Proponents have said the reform is revenue neutral or even revenue negative when it comes to the amount of taxes being collected from Maine people.
"It's clear that if you just compare Florida against Maine, the fact that we have an income tax at all is a massive disadvantage," LePage said. "I'm saying revenue neutral is the key that we should be starting out to look for but ultimately it's to have no income tax, either personal or corporate."
LePage reaffirmed his position that he was opposed to increasing any state taxes and defended his budget proposal, which has been criticized by Democrats for shifting costs to cities and towns.
Democrats have said cities and towns will be forced to raise property taxes to cover a loss in state revenue sharing eliminated in LePage's budget plan. But LePage reiterated Monday those were local decisions and that many cities and towns could save vast amounts by consolidating services.
Sen. Seth Goodall, D-Richmond, the Senate majority leader and a member of the Gang of 11, said the property tax relief in that proposal was significant. On average, the savings for a home in Lewiston would be about $800 a year, Goodall said.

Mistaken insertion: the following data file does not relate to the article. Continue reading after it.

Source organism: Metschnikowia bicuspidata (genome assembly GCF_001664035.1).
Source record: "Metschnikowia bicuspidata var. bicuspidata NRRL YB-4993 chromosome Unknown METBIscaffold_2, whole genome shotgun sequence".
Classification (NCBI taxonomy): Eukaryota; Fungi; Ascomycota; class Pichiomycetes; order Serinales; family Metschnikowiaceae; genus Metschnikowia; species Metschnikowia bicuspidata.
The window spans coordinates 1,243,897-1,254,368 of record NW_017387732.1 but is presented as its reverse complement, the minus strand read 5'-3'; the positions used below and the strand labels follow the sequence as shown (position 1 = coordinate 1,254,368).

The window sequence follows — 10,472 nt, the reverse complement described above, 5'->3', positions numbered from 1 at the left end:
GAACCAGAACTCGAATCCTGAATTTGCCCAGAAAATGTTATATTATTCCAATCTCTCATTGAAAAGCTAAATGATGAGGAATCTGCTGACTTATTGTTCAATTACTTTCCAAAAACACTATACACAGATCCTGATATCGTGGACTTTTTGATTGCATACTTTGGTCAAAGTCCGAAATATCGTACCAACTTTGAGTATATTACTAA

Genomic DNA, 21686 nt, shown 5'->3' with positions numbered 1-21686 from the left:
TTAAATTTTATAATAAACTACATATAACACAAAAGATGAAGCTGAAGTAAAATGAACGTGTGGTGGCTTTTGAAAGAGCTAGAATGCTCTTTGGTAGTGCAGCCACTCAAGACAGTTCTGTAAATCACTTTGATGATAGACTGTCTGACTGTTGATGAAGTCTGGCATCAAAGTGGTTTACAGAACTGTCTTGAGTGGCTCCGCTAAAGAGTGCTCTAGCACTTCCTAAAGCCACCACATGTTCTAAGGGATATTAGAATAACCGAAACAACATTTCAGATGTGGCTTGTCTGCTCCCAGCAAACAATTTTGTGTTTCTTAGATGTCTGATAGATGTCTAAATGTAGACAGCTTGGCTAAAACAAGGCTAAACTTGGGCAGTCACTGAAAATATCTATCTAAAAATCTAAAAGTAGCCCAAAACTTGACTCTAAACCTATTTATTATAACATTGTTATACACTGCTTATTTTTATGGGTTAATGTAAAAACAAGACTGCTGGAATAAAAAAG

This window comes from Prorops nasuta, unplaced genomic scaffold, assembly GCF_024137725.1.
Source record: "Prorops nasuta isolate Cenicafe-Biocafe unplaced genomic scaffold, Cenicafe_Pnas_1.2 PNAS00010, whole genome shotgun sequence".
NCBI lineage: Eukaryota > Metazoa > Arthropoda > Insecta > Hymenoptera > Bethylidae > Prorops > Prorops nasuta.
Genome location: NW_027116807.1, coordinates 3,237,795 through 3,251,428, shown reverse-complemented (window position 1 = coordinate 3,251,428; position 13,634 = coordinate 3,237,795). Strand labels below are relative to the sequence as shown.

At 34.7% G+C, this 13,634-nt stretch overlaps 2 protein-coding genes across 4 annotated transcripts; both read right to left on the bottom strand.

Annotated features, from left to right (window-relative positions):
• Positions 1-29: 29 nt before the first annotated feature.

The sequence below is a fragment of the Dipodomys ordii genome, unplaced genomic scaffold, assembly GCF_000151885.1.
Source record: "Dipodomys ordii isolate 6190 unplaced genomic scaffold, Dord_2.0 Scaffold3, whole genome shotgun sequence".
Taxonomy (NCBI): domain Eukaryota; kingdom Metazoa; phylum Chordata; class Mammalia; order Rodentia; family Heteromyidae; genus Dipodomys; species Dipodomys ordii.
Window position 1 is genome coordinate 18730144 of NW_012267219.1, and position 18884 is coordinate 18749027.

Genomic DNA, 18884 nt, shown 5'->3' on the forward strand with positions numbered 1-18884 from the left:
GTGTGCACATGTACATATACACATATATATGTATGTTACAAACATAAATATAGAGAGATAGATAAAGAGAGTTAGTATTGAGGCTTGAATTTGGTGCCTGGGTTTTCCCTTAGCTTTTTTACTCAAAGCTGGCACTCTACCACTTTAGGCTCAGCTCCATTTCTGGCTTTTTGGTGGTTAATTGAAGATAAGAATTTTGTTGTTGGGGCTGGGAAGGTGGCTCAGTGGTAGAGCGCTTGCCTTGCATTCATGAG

Goodall said the state's current sales tax structure was set up in a way that meant Maine collected less revenue from tourists than other states and increasing that would help offset the income tax reduction proposed in the Gang of 11's plan.
"We have the opportunity to lower the tax burden on Mainers and export that to guests and second-home owners," Goodall said. "The ones who can afford it."
Goodall also noted that Maine was benefiting from retirees who are moving here, and Brown's analysis also suggests that.
During his briefing, LePage seemed to agree that some Mainers would relocate to other states for a warmer climate in retirement regardless, but noted there were other parts of the country — and even North America — that were seeing in-migrations of wealth far exceeding Maine's that were not in warmer climates, including New Hampshire and even Quebec province.
He also said Brown's analysis focuses on income tax revenue from those still working and not from retirees.
But Democrats rebutted the notion that young families with skilled breadwinners were the people relocating to Florida to seek an income tax shelter.
"They're just not," Goodall said. He also said it was frustrating that LePage seemed to be dismissive of any bills coming out of the Legislature that didn't do everything the governor wanted, even though many of them incorporated things LePage supported.
Bipartisan bills, including ones that covered tax reform, paying the state's hospital debt, workforce development and energy policy, were all being panned by LePage, Goodall said.
"At some point, you have to start governing by consensus and the governor needs to remember when you come here as governor, you are here to govern for all the people of Maine, not just one party or the other, " Goodall said.
When asked how he expected to achieve his plan, if Democrats remained in control of the Legislature, LePage said, "I never give up, I always hope there is a chance that they will learn."